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Lincolnshire Police to outsource IT and control room to private security firm

Lincolnshire Police to outsource IT and control room to private security firm

G4S wins giant multi-process outsourcing contracting

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The Lincolnshire Police Authority is about to sign a contract worth more than £200 million to outsource a large range of operational and business services, including ICT, to G4S.

The contract is believed to be the widest in its scope awarded by a UK police authority.

Under the 10-year contract, which is set to be signed this week, private security firm G4S will provide a range of services that the Lincolnshire Police believes will result in £28 million in savings and help to free up resources for frontline policing services.

"Over the period of the contract this new approach will make significant savings, whilst also providing investment in key areas like IT infrastructure.

"The subsequent streamlining of processes will free up officer time to concentrate on operational policing," said Lincolnshire Police Authority chairman Barry Young and chief constable Richard Crompton, in a joint statement.

The government announced 20 percent cuts to the police budget in 2010, to be achieved by 2014/15. For the Lincolnshire Police Authority, this meant it needed to cut £20.8 million over four years.

Business support services to be provided by G4S include ICT, HR services, HR learning and development, assets and facilities management, including fleet management, finance and procurement and support services.

Operational services that will be provided include the crime management bureau, central ticket office and collisions unit, criminal justice unit, custody and ID unit and force control room, where emergency calls are handled.

Lincolnshire Police stressed that management-level police officers are, and will continue to be, employed in the force control room, while the control of 'custody suites' (the police cells) will be managed and monitored by police sergeants.

These business and operations services are currently being provided in-house, apart from payroll, which is being supplied by infrastructure and businesses services company Mouchel. The contract with Mouchel is separate from the shared services contract that Lincolnshire County Council holds with the supplier.

Chief inspector Steve Taylor, who is in the transformation project team at Lincolnshire Police, said that the force decided not to share services with the council because most of its requirements were specific to the police mid- and back-office.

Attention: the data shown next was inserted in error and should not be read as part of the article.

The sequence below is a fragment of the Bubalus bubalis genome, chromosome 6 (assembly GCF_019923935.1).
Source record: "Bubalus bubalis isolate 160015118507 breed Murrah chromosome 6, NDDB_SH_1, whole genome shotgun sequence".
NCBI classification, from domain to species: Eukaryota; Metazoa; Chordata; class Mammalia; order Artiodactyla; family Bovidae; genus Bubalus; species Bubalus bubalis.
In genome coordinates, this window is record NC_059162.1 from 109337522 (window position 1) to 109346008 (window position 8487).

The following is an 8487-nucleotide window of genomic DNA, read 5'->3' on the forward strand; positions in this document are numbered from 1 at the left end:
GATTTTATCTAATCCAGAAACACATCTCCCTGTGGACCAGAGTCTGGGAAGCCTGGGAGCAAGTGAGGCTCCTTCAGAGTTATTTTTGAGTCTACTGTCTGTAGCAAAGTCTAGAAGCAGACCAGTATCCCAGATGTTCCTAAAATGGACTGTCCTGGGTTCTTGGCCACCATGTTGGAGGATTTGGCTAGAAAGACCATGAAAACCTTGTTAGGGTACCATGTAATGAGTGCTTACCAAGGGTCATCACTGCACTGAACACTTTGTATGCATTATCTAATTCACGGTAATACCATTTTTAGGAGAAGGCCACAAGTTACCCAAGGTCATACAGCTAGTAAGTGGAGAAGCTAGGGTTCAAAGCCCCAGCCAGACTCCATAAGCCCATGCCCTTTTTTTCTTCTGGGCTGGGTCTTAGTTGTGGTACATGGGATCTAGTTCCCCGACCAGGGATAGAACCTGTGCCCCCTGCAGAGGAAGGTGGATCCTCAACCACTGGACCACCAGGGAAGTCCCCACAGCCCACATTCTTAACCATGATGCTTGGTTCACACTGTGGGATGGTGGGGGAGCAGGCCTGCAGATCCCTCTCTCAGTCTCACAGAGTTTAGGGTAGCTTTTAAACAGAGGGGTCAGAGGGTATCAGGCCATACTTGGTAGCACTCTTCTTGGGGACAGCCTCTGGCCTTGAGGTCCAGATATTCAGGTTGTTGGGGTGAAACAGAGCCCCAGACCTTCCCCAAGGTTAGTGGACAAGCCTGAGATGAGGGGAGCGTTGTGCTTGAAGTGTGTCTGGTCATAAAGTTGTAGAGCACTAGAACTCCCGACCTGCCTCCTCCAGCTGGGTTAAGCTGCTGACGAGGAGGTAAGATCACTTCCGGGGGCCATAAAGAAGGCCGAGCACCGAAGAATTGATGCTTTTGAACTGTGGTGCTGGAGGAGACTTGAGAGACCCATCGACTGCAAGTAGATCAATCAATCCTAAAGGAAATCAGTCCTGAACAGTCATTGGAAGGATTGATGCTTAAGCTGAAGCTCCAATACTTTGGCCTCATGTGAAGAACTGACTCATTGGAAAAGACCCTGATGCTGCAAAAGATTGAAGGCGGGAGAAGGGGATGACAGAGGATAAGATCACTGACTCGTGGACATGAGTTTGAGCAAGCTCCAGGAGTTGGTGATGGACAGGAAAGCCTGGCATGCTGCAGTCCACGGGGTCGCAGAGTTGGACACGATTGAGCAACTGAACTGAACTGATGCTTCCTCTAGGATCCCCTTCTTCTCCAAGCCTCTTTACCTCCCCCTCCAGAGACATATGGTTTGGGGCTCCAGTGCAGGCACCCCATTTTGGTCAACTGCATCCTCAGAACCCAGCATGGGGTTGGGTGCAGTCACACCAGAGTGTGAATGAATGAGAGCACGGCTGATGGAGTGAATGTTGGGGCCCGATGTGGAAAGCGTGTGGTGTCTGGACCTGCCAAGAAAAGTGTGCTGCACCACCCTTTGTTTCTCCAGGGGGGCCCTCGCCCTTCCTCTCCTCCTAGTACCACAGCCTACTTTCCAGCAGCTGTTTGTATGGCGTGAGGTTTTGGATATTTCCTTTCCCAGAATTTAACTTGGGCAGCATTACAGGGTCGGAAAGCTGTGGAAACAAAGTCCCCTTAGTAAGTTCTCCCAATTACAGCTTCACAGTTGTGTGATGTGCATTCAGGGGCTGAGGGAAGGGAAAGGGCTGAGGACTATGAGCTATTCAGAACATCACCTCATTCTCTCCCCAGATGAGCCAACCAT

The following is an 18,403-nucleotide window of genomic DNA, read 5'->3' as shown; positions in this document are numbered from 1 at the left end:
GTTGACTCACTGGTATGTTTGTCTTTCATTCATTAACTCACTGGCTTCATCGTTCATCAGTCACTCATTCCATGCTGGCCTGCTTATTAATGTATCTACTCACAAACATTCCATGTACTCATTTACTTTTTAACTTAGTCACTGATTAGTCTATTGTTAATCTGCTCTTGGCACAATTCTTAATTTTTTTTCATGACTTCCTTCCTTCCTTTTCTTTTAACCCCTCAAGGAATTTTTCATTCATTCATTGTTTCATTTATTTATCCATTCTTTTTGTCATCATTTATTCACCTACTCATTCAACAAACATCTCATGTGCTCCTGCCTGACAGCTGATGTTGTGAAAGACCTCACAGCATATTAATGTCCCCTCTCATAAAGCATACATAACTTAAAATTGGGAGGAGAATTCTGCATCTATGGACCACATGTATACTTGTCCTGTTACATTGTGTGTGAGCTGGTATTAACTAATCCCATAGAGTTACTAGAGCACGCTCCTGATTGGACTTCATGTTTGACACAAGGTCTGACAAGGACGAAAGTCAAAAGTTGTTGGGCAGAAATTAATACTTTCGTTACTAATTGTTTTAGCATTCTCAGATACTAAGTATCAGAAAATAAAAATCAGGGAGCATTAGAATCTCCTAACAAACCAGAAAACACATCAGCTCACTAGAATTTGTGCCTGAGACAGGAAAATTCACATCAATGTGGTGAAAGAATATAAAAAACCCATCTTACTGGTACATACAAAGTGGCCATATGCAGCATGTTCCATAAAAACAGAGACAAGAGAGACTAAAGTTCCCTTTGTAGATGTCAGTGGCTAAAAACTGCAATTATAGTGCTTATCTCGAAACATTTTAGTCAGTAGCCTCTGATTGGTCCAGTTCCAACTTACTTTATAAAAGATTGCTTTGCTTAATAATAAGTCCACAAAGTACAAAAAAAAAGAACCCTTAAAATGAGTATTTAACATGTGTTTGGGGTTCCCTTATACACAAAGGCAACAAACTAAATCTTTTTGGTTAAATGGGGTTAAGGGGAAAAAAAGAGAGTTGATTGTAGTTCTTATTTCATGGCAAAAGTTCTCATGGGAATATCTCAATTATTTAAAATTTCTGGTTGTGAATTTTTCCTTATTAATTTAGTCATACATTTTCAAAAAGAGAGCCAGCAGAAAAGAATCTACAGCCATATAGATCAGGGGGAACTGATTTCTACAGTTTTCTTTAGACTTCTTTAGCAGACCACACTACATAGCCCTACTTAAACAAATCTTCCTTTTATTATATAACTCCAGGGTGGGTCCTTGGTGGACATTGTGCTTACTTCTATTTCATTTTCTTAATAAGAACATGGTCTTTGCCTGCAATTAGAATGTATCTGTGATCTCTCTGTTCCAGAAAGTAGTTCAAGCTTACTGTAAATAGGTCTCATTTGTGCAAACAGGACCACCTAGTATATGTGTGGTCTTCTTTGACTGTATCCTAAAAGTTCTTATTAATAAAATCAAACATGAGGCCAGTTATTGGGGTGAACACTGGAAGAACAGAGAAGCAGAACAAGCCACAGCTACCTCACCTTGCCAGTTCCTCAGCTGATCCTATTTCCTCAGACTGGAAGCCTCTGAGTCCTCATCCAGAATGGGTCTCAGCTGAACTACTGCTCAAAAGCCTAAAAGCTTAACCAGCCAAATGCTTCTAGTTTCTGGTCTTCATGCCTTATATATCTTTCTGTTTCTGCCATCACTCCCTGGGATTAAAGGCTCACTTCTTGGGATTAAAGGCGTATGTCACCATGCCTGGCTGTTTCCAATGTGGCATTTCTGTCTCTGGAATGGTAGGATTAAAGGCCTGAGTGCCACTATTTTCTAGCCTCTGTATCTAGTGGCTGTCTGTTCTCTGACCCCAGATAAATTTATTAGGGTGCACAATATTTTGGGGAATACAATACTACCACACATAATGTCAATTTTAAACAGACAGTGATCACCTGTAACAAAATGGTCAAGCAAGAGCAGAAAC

Following the contract signing, the outsourcing contract is due to start on 1 April 2012. According to the Lincolnshire Echo, the force employs 980 full-time civilian staff, and Taylor confirmed that around 600 of these will transfer to G4S. The remaining civilian staff will continue to work alongside the force's 1,100 officers.

There is also an opportunity under the contract for G4S to replace one of its nine existing stations by building a bespoke custody building in the grounds of the Lincolnshire Police Headquarters.

Furthermore, the services delivered under the partnership will also be open to other policing authorities.

"If additional authorities decide to obtain services through the contract, they could be provided from Lincolnshire – potentially giving a boost to local employment," Lincolnshire Police added.

However, Sarah Burnett, research director of public sector business process outsourcing (BPO) at Nelson Hall, said that the take-up of shared services offerings has not been strong to date.

She said: "So far, for those who hope for shared services, they haven't really materialised. But with more pressure on budgets, that situation may well change."

The number of options for shared services providers are also growing, for example, West Midlands Police and Surrey Police recently tendered for a transformation services framework agreement, worth up to £3.5 billion, including IT, which will be offered to police forces across England and Wales.

The news came days after Essex Police launched its own £400 million framework agreement with Northgate Information Services for a crime, intelligence and defendant management system for several local police authorities.

Meanwhile, Burnett pointed out that as G4S are not known for their back office outsourcing services, they were extending their usual service offerings.

Contracts G4S currently holds with police forces include providing custody services Lancashire, Staffordshire and South Wales Police, as well as forensic medical services to 13 forces across the UK.

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